Megan S - Mississippi, USA
I made this version of ╔owyn's "signature" gown for the midnight showing of Return of the King. As it was made for me, I chose a budget version, but I believe the appearance of the gown is quite beautiful. The gown does not fit my dressform as well as it does me, so I will try to get some more pictures of me wearing it when I can find someone to take them...photographing oneself is not an easy thing to do! Also, for some reason, in some pictures the gown looks pink; it is something to do with my digicam that I haven't figured out yet. (So much for the myth of the technologically-advanced university student...) This gown is not pink, but I suppose it could be made in pink if one wanted to!
The gown itself is a fairly standard 14th-century style, not princess-seamed and shaped at the sides and the back, with a full skirt and train. The biggest deviations from "period" are the deep v-neck, which most gowns of the period did not have, and the hidden back zipper, which is also completely "unperiod" but present in the movie gowns. My own gown is not made of wool but creamy cotton sateen, as wool would have been unbearably hot in Mississippi. There are a little more than 9 yards of fabric in the gown and sleeves, but more would be required for anyone not Hobbit-sized.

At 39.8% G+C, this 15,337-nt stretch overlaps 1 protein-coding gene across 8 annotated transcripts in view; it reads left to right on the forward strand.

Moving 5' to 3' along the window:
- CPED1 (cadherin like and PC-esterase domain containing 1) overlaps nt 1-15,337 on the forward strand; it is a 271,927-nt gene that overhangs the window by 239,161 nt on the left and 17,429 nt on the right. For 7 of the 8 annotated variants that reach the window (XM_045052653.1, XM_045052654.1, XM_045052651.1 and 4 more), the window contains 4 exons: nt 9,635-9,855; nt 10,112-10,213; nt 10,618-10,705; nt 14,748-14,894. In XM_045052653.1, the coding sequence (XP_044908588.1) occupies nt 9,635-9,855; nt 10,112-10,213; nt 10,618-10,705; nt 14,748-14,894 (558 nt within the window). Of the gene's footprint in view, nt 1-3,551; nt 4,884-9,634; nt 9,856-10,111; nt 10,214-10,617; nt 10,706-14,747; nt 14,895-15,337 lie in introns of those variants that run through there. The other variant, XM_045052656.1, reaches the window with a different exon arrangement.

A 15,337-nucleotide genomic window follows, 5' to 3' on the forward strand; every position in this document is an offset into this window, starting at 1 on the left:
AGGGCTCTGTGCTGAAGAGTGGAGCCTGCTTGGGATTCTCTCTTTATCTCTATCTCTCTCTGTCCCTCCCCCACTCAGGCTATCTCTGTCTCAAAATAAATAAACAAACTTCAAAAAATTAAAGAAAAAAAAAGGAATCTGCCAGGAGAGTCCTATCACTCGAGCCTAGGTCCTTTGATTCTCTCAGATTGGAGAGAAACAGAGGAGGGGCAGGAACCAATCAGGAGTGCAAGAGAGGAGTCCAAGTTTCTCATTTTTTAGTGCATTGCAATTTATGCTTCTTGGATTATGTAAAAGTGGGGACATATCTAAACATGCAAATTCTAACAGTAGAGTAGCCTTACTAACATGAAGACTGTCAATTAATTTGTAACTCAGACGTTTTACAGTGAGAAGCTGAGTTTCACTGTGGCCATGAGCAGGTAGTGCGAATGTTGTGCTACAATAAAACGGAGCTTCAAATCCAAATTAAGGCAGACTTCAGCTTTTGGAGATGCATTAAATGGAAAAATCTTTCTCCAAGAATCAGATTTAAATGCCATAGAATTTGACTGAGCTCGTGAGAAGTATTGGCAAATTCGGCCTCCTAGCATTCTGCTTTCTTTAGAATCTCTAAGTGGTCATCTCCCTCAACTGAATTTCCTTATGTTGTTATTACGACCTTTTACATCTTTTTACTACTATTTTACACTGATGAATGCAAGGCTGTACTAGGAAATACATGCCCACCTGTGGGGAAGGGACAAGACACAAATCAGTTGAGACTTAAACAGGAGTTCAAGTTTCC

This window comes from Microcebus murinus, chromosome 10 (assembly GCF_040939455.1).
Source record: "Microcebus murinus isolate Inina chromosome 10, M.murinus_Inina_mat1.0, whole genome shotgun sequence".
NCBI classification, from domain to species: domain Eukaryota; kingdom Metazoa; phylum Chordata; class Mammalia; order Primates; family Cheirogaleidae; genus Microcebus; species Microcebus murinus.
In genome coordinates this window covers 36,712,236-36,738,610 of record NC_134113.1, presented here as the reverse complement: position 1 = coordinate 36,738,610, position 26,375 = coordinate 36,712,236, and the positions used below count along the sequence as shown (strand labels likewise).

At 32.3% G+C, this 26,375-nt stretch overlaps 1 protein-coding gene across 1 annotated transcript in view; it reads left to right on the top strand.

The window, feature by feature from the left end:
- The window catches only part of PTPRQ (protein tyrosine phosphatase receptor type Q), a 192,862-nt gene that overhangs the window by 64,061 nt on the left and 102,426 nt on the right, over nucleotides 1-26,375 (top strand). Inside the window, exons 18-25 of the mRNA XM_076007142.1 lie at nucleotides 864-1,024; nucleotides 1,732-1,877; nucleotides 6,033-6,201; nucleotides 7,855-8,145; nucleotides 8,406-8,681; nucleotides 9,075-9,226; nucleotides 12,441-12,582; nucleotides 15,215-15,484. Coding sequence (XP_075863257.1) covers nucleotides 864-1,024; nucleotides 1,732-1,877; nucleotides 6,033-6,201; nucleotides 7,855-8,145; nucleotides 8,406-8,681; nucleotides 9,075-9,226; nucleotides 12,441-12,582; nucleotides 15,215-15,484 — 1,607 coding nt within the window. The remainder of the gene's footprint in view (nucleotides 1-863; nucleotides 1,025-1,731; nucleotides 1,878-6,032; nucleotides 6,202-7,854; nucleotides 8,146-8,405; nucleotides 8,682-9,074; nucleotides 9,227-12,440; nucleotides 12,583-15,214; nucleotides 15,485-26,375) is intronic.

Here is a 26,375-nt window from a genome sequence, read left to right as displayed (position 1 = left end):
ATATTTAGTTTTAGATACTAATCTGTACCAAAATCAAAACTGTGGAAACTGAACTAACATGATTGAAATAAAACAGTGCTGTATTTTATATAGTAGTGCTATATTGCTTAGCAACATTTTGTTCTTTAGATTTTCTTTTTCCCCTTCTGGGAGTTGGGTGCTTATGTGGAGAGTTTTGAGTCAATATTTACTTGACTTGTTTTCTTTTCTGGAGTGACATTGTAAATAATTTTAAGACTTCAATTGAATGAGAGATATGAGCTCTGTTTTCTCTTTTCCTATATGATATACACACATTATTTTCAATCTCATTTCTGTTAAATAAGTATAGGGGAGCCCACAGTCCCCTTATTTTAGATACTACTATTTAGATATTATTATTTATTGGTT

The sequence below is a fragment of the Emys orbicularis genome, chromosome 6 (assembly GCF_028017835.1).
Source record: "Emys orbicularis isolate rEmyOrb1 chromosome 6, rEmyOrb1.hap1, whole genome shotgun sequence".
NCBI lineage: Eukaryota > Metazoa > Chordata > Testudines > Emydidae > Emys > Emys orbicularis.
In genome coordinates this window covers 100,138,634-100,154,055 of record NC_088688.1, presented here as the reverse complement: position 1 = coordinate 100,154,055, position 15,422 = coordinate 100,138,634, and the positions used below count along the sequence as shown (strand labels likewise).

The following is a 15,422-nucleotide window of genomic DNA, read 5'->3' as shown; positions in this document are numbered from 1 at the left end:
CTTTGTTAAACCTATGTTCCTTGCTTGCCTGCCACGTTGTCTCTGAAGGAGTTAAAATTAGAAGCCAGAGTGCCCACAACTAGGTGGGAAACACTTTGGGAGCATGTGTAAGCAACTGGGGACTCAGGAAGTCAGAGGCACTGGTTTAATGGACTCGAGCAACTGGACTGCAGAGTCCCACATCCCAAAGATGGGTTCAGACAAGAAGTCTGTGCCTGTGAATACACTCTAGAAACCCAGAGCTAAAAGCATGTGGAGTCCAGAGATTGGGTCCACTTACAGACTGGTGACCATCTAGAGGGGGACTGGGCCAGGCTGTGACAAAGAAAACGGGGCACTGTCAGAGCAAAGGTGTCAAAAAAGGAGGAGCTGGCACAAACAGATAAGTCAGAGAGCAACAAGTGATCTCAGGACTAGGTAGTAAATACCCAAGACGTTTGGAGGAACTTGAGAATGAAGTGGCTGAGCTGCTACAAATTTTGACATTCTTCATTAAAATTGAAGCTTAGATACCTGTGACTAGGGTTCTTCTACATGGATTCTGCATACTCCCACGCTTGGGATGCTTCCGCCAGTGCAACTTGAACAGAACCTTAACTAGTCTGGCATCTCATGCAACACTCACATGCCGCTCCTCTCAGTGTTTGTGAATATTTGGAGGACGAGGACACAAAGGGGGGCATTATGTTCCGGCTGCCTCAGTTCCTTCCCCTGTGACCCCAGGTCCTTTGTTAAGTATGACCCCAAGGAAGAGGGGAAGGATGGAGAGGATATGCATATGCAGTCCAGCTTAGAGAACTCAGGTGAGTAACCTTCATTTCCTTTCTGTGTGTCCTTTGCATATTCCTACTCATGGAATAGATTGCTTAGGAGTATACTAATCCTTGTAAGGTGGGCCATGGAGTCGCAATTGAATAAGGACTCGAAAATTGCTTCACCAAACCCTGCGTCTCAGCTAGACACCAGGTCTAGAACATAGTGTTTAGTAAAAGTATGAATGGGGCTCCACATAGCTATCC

The pennant sleeves are lined with a fabulous jacquard tapestry in shades of cream and gold. This fabric is supple enough to drape beautifully and blow about in a good wind (which thankfully we had), but stiff enough to hold its shape when turned up to form a cuff - just like the original gown.
The undersleeves are a very mundane creamish-gold patterned acetate lining to reduce bulk. The outer sleeves are then trimmed with cream-and-gold cord about the edges and bound with a plain cream cord above the elbow.
The neckline is a deep, wide V, trimmed in a metallic gold vine trim that is a very close match to the pattern of the original gown's trim. Outside of that runs another V, of gold-and-cream braid; this also trims the shoulders where the sleeves attach.
Here you can see the graceful folds of the skirt and train, and a bit of the invisible zipper. There is actually more skirt than is even showing, as nearly 6 of the 9 yards I used in this gown are in the skirt and train.
The belt is cannibalized from four belts I found at a department store. The medallions were originally connected by a lot of beads and and jump rings, so I took all the belts apart and used only the medallions. They are tacked to the fabric belt (which is machine-embroidered with gold) to keep them from shifting. The tongue of the belt is not corded with gold, as I ran out of time (I do the hand-cording on my professional version). It is painted instead with shimmery gold fabric paint.
To see more of Megan's website, click <herehttp://www.geocities.com/greensleevesgarb/myeowyn.htm>
This page was last updated 11/21/09